Things Happened

While Apollo 11 dominated news coverage in 1969, Cronkite had CBS Reports investigate two environmental catastrophes that occurred that year: the January blowout at a Union Oil offshore well near Santa Barbara (dumping more than 3 million barrels of crude oil into the southern California waters) and the June Cuyahoga River fire in Ohio, during which oil-soaked debris torched a railroad bridge. It seemed to Cronkite that industrialization run amok spelled doom for mankind. "The North American continent seemed ringed by oil slicks," Cronkite lamented, "off Alaska, off Nova Scotia, off Florida, and most dramatically, in the Gulf Coast off Louisiana."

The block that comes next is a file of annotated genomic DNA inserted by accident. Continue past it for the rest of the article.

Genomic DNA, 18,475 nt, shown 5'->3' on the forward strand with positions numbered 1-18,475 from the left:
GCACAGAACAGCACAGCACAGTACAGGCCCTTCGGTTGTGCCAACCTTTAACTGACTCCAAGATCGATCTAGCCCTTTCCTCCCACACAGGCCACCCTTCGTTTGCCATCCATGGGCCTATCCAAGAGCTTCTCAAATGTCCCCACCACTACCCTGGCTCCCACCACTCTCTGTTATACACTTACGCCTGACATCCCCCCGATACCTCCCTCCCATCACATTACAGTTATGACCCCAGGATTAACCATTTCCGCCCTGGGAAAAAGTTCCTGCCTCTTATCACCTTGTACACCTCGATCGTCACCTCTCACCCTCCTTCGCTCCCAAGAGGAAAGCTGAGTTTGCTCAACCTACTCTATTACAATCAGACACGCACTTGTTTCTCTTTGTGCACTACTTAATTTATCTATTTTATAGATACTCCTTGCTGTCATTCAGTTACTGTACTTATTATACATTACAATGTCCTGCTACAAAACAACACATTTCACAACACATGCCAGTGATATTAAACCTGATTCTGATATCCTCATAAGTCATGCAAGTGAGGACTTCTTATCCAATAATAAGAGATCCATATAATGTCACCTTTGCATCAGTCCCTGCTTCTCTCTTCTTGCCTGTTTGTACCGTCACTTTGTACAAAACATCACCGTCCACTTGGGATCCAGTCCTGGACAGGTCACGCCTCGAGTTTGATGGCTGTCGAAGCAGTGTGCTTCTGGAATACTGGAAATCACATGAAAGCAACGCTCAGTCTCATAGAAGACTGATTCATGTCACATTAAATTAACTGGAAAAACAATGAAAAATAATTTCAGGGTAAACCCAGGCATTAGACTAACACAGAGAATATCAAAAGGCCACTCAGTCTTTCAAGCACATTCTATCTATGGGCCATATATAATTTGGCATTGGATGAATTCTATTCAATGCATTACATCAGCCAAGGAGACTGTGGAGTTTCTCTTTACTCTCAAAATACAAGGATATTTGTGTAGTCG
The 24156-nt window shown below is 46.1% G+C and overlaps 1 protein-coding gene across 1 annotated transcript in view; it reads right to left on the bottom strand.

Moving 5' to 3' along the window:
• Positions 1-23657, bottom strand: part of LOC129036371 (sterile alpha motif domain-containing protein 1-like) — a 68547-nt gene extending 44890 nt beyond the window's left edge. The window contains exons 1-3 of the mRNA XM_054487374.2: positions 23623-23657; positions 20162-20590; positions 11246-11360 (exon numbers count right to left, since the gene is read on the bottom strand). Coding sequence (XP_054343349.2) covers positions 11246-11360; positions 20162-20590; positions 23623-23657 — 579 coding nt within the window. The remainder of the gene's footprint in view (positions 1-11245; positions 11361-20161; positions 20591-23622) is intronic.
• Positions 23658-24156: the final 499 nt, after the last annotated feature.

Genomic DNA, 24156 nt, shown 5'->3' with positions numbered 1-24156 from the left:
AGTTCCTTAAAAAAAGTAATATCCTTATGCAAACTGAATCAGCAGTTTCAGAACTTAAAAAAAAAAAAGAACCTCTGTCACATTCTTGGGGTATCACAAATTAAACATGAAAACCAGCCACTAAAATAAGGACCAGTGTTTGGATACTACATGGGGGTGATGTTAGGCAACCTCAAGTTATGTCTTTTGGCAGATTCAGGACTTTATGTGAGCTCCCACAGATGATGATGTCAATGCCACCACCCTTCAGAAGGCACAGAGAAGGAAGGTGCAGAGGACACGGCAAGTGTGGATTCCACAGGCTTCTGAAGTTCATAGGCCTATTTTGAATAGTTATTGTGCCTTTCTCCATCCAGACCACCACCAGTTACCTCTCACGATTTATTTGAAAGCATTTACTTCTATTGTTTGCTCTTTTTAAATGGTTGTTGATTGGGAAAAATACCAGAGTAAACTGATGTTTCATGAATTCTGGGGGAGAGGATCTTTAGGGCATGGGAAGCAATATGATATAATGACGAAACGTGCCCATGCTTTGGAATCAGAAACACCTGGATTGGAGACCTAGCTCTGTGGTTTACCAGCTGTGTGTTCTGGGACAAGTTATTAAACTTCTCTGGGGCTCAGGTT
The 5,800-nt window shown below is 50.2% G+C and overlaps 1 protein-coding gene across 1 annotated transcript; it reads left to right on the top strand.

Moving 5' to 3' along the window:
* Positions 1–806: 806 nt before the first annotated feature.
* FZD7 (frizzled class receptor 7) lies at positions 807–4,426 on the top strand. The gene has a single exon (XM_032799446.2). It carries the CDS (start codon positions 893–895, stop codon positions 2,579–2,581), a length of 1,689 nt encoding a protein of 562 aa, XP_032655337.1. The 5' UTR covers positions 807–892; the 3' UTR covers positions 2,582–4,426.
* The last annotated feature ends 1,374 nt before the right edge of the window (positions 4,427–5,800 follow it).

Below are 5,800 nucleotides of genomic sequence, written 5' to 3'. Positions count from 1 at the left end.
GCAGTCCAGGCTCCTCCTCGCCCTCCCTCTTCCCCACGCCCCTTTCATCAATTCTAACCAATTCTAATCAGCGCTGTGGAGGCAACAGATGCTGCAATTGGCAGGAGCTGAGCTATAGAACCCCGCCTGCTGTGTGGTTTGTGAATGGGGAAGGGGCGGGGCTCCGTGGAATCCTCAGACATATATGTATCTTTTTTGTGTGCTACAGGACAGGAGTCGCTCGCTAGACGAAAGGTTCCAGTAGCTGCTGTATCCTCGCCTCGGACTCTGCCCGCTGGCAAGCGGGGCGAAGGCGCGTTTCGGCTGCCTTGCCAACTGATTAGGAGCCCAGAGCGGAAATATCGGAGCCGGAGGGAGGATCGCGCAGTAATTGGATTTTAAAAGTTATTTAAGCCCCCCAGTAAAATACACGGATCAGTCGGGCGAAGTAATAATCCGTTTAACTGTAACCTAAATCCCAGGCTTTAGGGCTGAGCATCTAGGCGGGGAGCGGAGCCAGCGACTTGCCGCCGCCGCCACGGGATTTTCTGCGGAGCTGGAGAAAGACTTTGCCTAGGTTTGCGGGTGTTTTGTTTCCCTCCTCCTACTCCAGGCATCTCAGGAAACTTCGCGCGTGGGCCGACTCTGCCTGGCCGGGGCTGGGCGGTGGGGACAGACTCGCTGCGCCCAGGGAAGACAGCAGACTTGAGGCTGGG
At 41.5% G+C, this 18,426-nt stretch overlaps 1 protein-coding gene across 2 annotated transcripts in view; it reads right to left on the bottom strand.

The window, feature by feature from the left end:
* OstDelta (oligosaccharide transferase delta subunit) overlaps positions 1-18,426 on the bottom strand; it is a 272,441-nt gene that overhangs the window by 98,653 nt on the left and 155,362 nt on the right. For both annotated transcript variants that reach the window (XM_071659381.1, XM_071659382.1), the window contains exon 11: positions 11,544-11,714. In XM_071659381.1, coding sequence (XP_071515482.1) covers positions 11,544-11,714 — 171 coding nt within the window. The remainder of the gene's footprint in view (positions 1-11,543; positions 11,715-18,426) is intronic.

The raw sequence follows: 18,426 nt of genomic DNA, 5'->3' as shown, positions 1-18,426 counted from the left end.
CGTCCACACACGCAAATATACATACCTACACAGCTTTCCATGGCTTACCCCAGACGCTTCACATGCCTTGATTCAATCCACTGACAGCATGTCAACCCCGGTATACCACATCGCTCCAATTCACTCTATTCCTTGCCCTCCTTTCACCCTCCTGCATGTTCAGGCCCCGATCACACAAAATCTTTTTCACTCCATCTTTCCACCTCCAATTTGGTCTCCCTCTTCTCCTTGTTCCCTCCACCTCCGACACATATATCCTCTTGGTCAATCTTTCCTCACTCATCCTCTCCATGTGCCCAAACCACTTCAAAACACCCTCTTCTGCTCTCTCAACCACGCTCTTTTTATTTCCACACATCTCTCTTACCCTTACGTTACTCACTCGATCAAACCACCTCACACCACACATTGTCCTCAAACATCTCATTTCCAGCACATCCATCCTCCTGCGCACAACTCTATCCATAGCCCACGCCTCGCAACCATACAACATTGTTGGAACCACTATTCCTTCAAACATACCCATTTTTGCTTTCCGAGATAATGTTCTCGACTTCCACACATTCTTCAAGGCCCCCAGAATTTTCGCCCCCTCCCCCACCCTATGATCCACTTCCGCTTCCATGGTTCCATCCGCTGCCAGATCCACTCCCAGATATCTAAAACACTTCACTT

CBS News producer Ron Bonn recalled precisely when Cronkite put the network on the front line of the fight. "It was New Year's Day, 1970, and Walter walked into the Broadcast Center and said, 'goddamnit, we've got to get on this environmental story,'" Bonn recalled. "When Walter said 'goddamnit,' things happened." Cronkite pulled Bonn from nearly all other CBS duties for eight weeks so he could investigate environmental degradation. He wanted a whole new regular series on the CBS Evening News – inspired by Rachel Carson's Silent Spring, the philosophy of René Dubos, and those amazing photos of Earth taken by the Apollo 8 astronauts. The CBS Evening News segments were to be called "Can the World Be Saved?" "We wanted to grapple first with air pollution, the unbreathable air," Bonn recalled. "But then we wanted to deal with the primary underlying problem, which was overpopulation."